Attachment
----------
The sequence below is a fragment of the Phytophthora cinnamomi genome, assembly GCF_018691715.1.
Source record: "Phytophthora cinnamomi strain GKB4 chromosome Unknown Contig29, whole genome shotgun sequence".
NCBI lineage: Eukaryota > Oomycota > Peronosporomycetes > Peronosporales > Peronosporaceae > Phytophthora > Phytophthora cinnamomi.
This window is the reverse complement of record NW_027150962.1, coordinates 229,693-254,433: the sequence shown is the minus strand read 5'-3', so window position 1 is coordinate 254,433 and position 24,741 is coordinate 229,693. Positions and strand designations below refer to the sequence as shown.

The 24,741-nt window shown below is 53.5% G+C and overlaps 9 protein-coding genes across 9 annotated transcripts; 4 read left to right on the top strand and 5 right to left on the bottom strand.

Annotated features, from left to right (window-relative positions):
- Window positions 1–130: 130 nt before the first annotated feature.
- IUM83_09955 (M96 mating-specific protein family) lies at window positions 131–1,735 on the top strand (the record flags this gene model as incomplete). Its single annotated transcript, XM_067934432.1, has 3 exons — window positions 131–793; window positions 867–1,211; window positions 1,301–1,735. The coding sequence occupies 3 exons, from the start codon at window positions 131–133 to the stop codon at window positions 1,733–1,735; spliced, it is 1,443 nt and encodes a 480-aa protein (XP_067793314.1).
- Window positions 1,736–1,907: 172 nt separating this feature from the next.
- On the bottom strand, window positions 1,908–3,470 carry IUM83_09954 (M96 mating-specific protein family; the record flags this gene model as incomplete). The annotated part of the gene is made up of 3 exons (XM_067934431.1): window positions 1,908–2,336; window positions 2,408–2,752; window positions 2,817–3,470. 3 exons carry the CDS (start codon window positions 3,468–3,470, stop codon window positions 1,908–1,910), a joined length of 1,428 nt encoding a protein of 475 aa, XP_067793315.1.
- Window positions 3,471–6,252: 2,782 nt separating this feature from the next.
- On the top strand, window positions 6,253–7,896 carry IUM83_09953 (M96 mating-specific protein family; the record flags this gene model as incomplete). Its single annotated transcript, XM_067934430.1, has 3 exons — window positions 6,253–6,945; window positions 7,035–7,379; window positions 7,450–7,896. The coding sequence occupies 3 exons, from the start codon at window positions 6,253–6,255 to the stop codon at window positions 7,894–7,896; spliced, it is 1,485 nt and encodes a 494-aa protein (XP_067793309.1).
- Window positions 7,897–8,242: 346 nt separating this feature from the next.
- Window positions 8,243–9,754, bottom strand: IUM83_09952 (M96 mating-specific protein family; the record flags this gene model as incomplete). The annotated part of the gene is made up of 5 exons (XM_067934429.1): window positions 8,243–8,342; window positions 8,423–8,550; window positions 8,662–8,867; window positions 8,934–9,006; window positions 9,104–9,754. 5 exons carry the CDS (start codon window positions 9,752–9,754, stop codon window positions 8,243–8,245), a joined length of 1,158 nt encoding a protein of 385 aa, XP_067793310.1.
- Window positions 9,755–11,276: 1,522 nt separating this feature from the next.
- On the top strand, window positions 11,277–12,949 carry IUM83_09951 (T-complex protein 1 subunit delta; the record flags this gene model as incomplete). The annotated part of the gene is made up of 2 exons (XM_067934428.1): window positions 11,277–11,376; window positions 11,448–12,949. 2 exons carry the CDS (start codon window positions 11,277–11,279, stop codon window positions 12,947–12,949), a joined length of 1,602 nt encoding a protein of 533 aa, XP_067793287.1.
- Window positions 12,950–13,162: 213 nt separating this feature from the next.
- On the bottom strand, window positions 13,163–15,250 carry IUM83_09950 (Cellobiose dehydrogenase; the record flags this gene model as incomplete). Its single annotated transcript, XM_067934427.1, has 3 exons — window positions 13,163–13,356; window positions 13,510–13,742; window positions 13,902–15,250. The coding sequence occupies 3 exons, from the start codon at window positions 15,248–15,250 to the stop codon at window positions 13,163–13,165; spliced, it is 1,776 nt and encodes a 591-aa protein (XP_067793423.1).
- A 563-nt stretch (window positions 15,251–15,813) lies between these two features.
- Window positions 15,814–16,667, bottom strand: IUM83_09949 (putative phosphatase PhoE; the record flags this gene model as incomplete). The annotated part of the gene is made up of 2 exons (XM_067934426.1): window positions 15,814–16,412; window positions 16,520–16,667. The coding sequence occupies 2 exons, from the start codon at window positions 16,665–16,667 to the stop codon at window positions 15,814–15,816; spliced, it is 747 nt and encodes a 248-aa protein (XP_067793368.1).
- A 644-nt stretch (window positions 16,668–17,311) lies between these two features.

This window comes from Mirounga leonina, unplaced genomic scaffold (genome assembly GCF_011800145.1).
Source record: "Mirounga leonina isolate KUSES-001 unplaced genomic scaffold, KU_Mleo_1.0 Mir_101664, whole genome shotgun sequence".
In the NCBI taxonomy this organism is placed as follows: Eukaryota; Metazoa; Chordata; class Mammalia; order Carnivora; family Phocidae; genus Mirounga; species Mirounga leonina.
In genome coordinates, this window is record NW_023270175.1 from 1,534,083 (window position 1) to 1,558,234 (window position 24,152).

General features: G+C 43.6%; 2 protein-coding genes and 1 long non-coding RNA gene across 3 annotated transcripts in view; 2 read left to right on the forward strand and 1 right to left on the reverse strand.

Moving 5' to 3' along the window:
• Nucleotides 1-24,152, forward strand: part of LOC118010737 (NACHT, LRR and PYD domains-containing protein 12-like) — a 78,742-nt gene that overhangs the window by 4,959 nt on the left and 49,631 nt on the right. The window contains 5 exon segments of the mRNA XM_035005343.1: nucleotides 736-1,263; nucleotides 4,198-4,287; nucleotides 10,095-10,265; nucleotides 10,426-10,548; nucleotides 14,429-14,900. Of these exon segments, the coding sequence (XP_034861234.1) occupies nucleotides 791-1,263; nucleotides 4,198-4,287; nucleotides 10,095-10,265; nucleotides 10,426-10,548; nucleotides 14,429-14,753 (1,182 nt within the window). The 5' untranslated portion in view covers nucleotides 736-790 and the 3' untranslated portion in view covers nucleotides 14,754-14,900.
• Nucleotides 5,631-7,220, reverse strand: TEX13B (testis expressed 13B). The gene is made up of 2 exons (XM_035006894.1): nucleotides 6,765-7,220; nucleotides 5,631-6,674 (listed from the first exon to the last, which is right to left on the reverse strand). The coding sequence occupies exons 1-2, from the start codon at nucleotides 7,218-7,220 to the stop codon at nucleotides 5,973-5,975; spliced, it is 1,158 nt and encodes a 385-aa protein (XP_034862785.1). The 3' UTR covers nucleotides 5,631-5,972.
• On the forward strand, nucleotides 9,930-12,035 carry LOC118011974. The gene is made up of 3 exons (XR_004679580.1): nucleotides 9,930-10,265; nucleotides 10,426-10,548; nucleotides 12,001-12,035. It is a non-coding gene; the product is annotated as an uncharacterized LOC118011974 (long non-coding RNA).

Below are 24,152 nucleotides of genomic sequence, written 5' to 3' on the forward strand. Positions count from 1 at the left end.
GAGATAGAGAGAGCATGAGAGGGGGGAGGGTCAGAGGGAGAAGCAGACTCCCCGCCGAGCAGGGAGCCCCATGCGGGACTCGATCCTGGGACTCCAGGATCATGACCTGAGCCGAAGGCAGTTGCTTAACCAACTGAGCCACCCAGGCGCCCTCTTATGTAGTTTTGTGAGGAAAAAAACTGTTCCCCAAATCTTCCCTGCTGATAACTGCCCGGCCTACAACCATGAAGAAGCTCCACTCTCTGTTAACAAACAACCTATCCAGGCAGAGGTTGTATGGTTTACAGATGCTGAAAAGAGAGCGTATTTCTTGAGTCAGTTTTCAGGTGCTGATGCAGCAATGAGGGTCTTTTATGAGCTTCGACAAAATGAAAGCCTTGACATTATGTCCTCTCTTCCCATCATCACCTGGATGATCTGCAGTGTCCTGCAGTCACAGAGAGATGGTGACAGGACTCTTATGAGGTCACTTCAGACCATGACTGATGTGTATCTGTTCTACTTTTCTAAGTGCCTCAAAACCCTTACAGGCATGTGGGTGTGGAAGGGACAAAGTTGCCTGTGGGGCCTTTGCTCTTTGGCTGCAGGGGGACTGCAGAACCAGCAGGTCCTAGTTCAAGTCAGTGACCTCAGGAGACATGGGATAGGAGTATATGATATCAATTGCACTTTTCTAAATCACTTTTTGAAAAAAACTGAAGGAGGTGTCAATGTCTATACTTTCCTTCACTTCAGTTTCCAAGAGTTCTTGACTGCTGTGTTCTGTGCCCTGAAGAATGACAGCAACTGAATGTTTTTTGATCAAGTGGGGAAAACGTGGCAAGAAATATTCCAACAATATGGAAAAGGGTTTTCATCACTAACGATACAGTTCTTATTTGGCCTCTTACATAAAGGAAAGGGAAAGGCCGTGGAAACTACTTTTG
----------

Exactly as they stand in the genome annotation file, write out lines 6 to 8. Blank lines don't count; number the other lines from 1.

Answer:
Annotated features, from left to right (window-relative positions):
- Window positions 1–130: 130 nt before the first annotated feature.
- IUM83_09955 (M96 mating-specific protein family) lies at window positions 131–1,735 on the top strand (the record flags this gene model as incomplete). Its single annotated transcript, XM_067934432.1, has 3 exons — window positions 131–793; window positions 867–1,211; window positions 1,301–1,735. The coding sequence occupies 3 exons, from the start codon at window positions 131–133 to the stop codon at window positions 1,733–1,735; spliced, it is 1,443 nt and encodes a 480-aa protein (XP_067793314.1).